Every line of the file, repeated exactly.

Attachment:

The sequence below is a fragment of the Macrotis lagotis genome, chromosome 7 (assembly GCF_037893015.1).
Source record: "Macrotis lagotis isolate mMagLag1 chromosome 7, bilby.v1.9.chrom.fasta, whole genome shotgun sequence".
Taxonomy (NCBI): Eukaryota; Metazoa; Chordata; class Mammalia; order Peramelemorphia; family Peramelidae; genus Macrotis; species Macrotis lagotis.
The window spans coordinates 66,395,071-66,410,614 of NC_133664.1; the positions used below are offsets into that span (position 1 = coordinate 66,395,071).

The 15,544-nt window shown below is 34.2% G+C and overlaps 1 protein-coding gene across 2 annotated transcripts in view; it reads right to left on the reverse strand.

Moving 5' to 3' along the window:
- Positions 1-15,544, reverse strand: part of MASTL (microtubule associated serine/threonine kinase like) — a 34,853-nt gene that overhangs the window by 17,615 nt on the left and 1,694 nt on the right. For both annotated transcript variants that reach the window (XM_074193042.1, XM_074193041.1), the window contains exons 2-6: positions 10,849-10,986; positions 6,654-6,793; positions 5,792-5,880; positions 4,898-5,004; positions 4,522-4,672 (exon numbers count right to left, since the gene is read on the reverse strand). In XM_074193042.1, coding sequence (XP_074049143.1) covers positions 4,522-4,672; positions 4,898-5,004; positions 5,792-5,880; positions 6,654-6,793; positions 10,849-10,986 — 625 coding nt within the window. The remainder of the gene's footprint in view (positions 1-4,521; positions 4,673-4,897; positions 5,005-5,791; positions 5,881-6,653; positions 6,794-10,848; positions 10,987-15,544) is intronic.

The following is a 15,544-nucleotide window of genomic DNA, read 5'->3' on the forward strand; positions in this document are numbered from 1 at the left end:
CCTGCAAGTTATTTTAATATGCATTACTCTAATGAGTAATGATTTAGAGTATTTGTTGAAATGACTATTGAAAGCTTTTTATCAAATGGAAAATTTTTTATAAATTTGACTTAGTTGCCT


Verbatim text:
The sequence below is a fragment of the Macrotis lagotis genome, chromosome 7 (assembly GCF_037893015.1).
Source record: "Macrotis lagotis isolate mMagLag1 chromosome 7, bilby.v1.9.chrom.fasta, whole genome shotgun sequence".
Taxonomy (NCBI): Eukaryota; Metazoa; Chordata; class Mammalia; order Peramelemorphia; family Peramelidae; genus Macrotis; species Macrotis lagotis.
The window spans coordinates 66,395,071-66,410,614 of NC_133664.1; the positions used below are offsets into that span (position 1 = coordinate 66,395,071).

The 15,544-nt window shown below is 34.2% G+C and overlaps 1 protein-coding gene across 2 annotated transcripts in view; it reads right to left on the reverse strand.

Moving 5' to 3' along the window:
- Positions 1-15,544, reverse strand: part of MASTL (microtubule associated serine/threonine kinase like) — a 34,853-nt gene that overhangs the window by 17,615 nt on the left and 1,694 nt on the right. For both annotated transcript variants that reach the window (XM_074193042.1, XM_074193041.1), the window contains exons 2-6: positions 10,849-10,986; positions 6,654-6,793; positions 5,792-5,880; positions 4,898-5,004; positions 4,522-4,672 (exon numbers count right to left, since the gene is read on the reverse strand). In XM_074193042.1, coding sequence (XP_074049143.1) covers positions 4,522-4,672; positions 4,898-5,004; positions 5,792-5,880; positions 6,654-6,793; positions 10,849-10,986 — 625 coding nt within the window. The remainder of the gene's footprint in view (positions 1-4,521; positions 4,673-4,897; positions 5,005-5,791; positions 5,881-6,653; positions 6,794-10,848; positions 10,987-15,544) is intronic.

The following is a 15,544-nucleotide window of genomic DNA, read 5'->3' on the forward strand; positions in this document are numbered from 1 at the left end:
CCTGCAAGTTATTTTAATATGCATTACTCTAATGAGTAATGATTTAGAGTATTTGTTGAAATGACTATTGAAAGCTTTTTATCAAATGGAAAATTTTTTATAAATTTGACTTAGTTGCCT